The beautiful, cobalt-blue hyacinth macaw is the largest of all parrots. It is a rare and threatened species that should be kept only by a very dedicated owner who can provide for needs that are as large as the bird itself. This is a bird that is more common in zoos than it is in private homes—and for good reason. It is a rare owner who has the time, patience, and financial resources to care for a unique and sensitive bird that is nearly as large as a bald eagle.
The hyacinth macaw is also sometimes known as a blue parrot.
Origin and History
The hyacinth macaw is native to central and eastern South America. There are three main populations: one in the Pantanal wetland region of Brazil, eastern Bolivia, and northeastern Paraguay; another in the Cerrado region of Brazil's eastern interior; and one in the Amazon basin of Brazil. The hyacinth macaw prefers to dwell in palm swamps, woodlands, and semi-open areas, and usually avoids dense, humid forests. It can usually be found in the open areas along major rivers.
English ornithologist and artist John Latham first described and cataloged the hyacinth macaw in 1790, and its numbers in the wild have been in steady decline since then, due to a gradual reduction in habitat and steady demand for the bird in the pet trade and by indigenous tribes who hunt the birds for meat and for their ornamental feathers. As a result, the hyacinth macaw is listed in Appendix I of the Convention in International Trade of Endangered Species list, which prohibits international trade of parrot species. Both Brazil and Paraguay now protect the bird by law.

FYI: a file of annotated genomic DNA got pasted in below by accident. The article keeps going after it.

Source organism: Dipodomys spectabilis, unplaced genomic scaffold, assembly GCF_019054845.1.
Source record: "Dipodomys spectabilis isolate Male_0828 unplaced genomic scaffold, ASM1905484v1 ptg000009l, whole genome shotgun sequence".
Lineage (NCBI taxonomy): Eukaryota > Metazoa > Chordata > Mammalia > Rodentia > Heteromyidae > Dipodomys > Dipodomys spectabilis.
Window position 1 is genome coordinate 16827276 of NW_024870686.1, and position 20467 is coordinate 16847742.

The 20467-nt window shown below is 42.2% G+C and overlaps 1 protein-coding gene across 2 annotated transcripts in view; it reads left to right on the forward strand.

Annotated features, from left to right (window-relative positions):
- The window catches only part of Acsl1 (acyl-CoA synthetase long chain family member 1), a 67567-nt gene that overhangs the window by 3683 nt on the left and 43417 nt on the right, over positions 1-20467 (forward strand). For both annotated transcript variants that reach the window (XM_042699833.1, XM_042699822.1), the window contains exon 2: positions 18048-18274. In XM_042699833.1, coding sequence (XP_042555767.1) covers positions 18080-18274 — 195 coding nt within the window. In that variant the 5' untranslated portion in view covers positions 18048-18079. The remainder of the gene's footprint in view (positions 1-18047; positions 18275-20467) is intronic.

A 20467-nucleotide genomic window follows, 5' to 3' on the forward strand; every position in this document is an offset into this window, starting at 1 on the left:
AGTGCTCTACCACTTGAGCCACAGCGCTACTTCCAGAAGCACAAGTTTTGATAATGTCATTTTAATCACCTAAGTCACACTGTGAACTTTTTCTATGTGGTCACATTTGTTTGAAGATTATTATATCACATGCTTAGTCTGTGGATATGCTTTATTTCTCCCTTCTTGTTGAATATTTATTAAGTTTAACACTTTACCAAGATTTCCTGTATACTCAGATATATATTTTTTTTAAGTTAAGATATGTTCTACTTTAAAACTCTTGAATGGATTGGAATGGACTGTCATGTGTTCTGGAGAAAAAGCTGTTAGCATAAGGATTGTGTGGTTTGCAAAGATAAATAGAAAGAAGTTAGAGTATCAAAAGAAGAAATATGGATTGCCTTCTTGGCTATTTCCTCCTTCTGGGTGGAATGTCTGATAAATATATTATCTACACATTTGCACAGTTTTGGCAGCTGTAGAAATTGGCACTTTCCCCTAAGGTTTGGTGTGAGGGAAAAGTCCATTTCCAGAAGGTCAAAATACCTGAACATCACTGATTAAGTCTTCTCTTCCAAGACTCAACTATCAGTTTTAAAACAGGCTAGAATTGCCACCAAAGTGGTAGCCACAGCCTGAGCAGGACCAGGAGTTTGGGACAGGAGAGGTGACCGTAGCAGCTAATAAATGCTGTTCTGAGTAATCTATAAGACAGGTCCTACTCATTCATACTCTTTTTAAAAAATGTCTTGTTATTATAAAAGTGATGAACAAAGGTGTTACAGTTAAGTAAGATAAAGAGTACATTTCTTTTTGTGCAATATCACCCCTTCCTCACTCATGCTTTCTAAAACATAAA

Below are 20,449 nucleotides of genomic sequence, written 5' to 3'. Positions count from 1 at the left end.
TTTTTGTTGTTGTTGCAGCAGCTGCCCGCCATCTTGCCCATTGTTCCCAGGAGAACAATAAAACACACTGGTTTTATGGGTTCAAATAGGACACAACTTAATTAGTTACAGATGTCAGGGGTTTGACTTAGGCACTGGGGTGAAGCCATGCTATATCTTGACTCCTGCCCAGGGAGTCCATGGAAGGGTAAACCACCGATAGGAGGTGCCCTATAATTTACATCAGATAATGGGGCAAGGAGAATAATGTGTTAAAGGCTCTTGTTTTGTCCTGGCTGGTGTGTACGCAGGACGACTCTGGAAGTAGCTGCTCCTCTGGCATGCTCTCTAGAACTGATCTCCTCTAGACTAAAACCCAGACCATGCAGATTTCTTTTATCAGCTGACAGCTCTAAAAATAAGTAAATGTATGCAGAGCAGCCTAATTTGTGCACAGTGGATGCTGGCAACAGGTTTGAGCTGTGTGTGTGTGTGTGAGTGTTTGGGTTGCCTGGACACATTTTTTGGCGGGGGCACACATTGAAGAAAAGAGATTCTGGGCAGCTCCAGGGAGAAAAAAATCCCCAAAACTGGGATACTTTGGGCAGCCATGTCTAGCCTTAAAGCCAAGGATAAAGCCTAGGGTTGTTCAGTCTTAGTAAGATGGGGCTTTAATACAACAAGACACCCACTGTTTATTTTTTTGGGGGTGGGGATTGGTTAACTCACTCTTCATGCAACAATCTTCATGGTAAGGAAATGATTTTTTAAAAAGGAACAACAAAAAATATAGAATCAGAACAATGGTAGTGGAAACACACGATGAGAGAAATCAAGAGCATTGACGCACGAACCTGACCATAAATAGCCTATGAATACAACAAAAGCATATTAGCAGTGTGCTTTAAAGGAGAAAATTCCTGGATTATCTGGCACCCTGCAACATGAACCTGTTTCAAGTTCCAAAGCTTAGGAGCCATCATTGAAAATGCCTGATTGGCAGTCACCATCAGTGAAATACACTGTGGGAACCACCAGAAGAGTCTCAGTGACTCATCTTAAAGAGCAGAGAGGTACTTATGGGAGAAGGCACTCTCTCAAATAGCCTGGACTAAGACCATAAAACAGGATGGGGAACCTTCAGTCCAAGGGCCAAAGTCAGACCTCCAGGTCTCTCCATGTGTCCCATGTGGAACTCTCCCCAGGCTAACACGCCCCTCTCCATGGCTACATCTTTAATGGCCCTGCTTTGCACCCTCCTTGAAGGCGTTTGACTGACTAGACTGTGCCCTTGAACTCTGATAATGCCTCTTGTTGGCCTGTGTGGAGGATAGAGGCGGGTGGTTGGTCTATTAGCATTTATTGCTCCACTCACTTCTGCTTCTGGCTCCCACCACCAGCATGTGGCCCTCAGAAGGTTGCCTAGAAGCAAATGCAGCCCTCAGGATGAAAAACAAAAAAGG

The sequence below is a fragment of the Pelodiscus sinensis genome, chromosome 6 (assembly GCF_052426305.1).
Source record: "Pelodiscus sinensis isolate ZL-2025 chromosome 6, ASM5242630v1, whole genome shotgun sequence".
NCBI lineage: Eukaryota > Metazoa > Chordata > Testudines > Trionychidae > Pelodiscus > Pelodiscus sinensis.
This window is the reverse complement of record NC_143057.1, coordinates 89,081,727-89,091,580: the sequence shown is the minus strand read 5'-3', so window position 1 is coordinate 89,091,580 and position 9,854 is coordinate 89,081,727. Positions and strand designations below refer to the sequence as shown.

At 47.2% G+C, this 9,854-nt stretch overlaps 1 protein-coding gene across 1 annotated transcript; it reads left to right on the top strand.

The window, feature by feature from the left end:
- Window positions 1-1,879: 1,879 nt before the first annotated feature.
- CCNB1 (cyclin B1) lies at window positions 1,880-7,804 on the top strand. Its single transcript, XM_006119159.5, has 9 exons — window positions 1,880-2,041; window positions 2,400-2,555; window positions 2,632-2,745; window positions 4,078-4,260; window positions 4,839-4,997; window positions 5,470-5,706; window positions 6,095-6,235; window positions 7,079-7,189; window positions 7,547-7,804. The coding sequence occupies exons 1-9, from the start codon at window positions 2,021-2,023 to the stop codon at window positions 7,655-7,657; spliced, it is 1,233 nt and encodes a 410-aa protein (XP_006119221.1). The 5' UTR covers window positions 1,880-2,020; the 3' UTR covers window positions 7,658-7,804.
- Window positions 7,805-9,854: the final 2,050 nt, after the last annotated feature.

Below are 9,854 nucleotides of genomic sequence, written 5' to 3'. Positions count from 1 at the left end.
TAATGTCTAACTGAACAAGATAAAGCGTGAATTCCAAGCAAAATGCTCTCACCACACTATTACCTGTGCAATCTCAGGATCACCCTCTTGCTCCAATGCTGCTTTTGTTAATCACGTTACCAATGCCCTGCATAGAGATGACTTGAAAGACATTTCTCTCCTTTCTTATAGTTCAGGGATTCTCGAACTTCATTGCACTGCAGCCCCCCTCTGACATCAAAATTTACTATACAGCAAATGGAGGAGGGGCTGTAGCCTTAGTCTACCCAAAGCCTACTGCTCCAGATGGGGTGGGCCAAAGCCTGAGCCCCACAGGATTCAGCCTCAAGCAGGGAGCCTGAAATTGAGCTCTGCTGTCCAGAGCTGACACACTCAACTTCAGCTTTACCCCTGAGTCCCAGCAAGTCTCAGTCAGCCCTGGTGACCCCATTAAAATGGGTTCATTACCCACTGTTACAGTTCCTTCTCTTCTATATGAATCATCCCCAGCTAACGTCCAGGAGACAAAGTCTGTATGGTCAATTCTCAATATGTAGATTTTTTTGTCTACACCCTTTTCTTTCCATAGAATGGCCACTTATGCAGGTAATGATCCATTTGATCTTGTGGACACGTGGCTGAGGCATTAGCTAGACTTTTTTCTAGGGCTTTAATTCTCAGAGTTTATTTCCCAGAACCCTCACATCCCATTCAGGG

This largest of all parrots can measure as long as 40 inches from the beak to the tip of the tail, with a wingspan as large as 4 feet. Adults weigh in at 2.6 to 3.7 pounds.
A hyacinth macaw that is well cared for in captivity can live more than 60 years. Diet is especially important in achieving this lifespan.
Though somewhat frightening in appearance due to its enormous size and powerful, sharp hooked beak, the hyacinth macaw is something of a gentle giant. Hyacinths are quite gentle by nature. They are easily trained by positive reinforcement and tend to bond strongly with their human caregivers.